[WATCH] Largest US Colleges Pushing Student Vaccine Mandates With Prizes
As a new semester begins amid a resurgence of the coronavirus, 26 of the 50 largest public university campuses in the U.S. are not mandating that students be vaccinated. Instead, approaches to enforcement vary widely even among universities that do have vaccine mandates, with some offering leniency for students who opt-out and others expelling those who do not comply.
Administrators are emphasizing high numbers for student vaccinations as key to bringing some normalcy back to campus and keeping instruction in classrooms rather than online. Where mandates face political opposition, schools are relying on incentives and outreach to get more students vaccinated.
Universities without vaccine mandates include many of the country’s very largest and account for roughly 55% of students enrolled at the 50 biggest overall, according to an Associated Press analysis, which looked at the largest campuses by 2019-2020 enrollment that offer on-campus housing and award Bachelor’s degrees. Those with vaccine mandates are concentrated in the Northeast and California. Almost all of those without mandates are in states that have restricted the ability to implement COVID-19 vaccine requirements, including Florida, Texas, and Arizona.
— XULA Student Affairs (@XULAStuAffairs) September 8, 2021
The AP presented three different examples of how some colleges are handling COVID on Campus:
–At the University of Connecticut, students are required to be vaccinated, but the school has been lenient with those opposed to getting the shots. It has granted over 800 exemptions without denying a single request, no matter the reason. The campus set up clinics for unvaccinated students to get shots as they arrive, and officials are working with students who have not complied with the mandate to understand their concerns about the vaccines.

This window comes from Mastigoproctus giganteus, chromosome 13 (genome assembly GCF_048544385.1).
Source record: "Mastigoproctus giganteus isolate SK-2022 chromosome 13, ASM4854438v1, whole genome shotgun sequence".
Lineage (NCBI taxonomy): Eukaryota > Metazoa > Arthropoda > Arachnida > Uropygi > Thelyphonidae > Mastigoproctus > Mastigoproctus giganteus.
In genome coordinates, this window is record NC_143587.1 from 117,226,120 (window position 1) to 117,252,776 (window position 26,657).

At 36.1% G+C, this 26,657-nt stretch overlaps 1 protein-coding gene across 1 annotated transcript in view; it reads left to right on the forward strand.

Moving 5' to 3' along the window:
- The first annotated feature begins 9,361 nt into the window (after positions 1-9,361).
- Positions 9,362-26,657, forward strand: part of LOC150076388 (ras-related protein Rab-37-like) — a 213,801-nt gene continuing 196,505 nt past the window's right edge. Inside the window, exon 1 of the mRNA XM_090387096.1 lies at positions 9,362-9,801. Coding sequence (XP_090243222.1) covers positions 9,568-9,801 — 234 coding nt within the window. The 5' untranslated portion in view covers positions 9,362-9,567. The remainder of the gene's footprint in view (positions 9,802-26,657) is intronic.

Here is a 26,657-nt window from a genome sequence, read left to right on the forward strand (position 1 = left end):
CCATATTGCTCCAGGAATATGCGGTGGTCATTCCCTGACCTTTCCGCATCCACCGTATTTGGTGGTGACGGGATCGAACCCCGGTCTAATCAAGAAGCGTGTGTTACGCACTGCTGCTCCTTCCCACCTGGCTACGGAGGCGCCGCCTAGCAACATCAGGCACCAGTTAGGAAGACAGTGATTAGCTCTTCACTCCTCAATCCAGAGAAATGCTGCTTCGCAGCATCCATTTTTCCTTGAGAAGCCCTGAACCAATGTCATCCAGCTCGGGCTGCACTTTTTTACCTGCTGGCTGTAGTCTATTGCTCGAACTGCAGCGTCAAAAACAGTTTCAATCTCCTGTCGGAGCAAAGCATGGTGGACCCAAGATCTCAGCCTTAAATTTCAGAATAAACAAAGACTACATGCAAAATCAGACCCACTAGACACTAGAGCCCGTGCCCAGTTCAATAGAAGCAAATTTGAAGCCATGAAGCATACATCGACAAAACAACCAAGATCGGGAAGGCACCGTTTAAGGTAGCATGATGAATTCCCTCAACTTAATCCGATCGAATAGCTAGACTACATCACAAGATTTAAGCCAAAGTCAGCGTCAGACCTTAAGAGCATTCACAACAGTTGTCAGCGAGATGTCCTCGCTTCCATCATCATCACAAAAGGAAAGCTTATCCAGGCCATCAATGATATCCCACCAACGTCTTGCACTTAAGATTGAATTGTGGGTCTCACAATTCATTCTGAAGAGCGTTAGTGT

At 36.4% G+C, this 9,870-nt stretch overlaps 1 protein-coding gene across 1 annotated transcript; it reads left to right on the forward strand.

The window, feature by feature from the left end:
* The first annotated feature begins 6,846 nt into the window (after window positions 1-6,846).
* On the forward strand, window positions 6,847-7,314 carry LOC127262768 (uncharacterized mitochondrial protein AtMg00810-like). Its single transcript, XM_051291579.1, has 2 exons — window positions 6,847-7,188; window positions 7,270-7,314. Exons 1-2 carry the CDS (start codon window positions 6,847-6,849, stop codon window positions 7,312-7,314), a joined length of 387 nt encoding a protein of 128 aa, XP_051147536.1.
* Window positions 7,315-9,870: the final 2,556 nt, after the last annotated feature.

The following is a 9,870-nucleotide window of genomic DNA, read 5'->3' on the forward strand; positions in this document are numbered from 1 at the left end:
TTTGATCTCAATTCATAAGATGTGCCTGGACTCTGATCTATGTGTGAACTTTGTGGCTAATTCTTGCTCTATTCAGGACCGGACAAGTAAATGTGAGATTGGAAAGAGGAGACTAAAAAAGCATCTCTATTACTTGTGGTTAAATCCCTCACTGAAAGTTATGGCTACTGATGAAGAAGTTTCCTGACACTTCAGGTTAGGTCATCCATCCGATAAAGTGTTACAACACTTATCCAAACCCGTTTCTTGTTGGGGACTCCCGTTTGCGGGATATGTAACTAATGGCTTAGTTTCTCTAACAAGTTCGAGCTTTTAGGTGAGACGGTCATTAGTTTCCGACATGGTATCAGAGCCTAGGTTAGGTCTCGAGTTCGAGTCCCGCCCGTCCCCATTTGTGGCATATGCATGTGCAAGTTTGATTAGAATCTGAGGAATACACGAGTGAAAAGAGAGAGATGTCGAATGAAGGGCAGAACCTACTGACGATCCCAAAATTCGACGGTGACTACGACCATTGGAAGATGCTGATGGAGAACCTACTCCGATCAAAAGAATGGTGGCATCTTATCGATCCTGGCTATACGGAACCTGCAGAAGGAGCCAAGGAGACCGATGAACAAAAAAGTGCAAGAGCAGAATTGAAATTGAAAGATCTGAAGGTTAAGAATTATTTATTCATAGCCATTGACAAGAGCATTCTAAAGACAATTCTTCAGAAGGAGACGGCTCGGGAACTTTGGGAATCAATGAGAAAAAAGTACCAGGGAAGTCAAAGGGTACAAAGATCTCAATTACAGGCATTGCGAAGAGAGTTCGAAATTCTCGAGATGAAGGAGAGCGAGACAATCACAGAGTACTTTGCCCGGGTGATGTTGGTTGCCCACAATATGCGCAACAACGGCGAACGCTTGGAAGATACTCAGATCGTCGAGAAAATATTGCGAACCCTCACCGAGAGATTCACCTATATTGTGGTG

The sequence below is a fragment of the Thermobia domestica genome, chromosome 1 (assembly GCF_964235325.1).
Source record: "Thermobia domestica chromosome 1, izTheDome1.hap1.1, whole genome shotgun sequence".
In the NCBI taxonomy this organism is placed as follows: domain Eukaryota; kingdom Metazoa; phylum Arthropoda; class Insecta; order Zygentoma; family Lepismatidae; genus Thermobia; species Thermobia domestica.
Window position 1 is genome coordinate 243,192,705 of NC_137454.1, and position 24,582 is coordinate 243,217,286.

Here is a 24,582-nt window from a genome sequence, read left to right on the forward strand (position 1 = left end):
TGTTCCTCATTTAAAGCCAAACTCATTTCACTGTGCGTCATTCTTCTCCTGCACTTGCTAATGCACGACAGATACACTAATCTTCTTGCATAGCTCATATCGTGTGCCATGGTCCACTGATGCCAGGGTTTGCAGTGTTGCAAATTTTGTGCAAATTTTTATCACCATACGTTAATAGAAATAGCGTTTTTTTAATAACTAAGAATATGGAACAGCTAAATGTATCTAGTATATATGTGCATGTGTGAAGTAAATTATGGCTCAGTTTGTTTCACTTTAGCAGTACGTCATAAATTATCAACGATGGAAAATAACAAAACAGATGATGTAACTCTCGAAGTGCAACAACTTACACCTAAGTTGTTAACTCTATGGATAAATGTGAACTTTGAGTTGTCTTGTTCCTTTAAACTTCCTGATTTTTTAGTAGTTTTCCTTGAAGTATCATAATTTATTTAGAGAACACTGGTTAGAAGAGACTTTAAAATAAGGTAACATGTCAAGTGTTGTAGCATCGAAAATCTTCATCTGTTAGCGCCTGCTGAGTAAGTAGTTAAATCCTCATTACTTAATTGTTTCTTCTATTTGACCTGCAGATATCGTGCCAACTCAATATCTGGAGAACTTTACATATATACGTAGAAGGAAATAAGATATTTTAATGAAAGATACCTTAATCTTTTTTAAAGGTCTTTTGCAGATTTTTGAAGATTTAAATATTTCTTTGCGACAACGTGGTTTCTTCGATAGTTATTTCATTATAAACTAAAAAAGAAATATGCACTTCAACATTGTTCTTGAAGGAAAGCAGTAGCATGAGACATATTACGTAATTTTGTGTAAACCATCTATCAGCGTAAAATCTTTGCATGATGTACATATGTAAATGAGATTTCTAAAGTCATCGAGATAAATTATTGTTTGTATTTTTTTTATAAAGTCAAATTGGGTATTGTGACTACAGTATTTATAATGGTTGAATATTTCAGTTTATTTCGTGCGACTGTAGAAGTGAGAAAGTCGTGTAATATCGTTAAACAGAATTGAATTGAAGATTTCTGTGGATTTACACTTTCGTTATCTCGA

–At the University of Central Florida in Orlando, the campus is holding a raffle with prizes for vaccinated students, offering the shots at its student health center and rolling out a campaign urging students to get “Vacci-Knighted” — a play on the name of its sports teams, the Knights. But an executive order from Republican Gov. Ron DeSantis prevents the school and other organizations in Florida from mandating vaccines. In the first week of classes, random sampling found 72.6% of those surveyed had at least one vaccine dose, according to a university spokesman. The university says some 12,000 of its 72,000 students live on campus. It’s recommending students wear masks inside. Over the two weeks ending September 11th, the university reported 377 COVID-19 infections among students.
–At the University of Virginia, students who didn’t comply with a school vaccine mandate or apply for a religious or medical exemption have been kicked out. Near the start of the semester, 193 students had been unenrolled for not getting the shots, according to Dr. Christopher Holstege, director of student health and wellness. He said the policy aligns with requirements that students be vaccinated for other diseases such as measles and mumps. The university called and sent emails and text messages to students who had not complied to work with them on getting their shots or an exemption, said Susan Davis, vice president for student affairs. She said all of those who were unenrolled will be welcomed back in January or later if they follow the mandate. About 97% of the school’s 25,000 students and 92% of staff are vaccinated, officials said. Anyone on campus who is not vaccinated must wear a mask around others — indoors and outdoors — and undergo weekly COVID-19 testing. So far this semester, the school has reported 255 COVID-19 cases among students.
Students of @TAMU held a protest today against the university’s COVID-19 policies. Many say they don’t feel safe on campus, more people should be masking,and more virtual learning opportunities should be available.
This is the first step to many more actions planned by students. pic.twitter.com/HvI9YU9ITw
— E P I P H A N Y (@epiphanylasha) September 15, 2021
Watch the AP’s report, below.